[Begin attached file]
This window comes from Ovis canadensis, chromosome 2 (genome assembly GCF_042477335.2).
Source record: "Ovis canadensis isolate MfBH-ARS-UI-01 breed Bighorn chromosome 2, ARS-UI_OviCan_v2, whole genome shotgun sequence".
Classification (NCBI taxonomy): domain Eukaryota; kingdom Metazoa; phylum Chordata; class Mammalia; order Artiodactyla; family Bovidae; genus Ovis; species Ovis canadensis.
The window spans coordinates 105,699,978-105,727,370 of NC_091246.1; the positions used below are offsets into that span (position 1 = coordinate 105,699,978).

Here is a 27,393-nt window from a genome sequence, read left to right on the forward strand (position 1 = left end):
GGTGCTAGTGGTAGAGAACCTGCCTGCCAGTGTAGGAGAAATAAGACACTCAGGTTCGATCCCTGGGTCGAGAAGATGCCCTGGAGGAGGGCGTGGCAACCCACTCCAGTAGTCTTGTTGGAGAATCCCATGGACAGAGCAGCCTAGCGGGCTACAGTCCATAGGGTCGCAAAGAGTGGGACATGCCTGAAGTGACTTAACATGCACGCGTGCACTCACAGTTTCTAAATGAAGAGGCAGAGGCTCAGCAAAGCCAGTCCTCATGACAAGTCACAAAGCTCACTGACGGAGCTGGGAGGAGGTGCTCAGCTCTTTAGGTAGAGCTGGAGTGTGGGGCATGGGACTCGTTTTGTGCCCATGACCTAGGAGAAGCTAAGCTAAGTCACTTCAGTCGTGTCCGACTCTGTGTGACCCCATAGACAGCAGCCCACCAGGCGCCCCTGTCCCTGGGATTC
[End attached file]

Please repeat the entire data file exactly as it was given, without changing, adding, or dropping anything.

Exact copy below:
This window comes from Ovis canadensis, chromosome 2 (genome assembly GCF_042477335.2).
Source record: "Ovis canadensis isolate MfBH-ARS-UI-01 breed Bighorn chromosome 2, ARS-UI_OviCan_v2, whole genome shotgun sequence".
Classification (NCBI taxonomy): domain Eukaryota; kingdom Metazoa; phylum Chordata; class Mammalia; order Artiodactyla; family Bovidae; genus Ovis; species Ovis canadensis.
The window spans coordinates 105,699,978-105,727,370 of NC_091246.1; the positions used below are offsets into that span (position 1 = coordinate 105,699,978).

Here is a 27,393-nt window from a genome sequence, read left to right on the forward strand (position 1 = left end):
GGTGCTAGTGGTAGAGAACCTGCCTGCCAGTGTAGGAGAAATAAGACACTCAGGTTCGATCCCTGGGTCGAGAAGATGCCCTGGAGGAGGGCGTGGCAACCCACTCCAGTAGTCTTGTTGGAGAATCCCATGGACAGAGCAGCCTAGCGGGCTACAGTCCATAGGGTCGCAAAGAGTGGGACATGCCTGAAGTGACTTAACATGCACGCGTGCACTCACAGTTTCTAAATGAAGAGGCAGAGGCTCAGCAAAGCCAGTCCTCATGACAAGTCACAAAGCTCACTGACGGAGCTGGGAGGAGGTGCTCAGCTCTTTAGGTAGAGCTGGAGTGTGGGGCATGGGACTCGTTTTGTGCCCATGACCTAGGAGAAGCTAAGCTAAGTCACTTCAGTCGTGTCCGACTCTGTGTGACCCCATAGACAGCAGCCCACCAGGCGCCCCTGTCCCTGGGATTC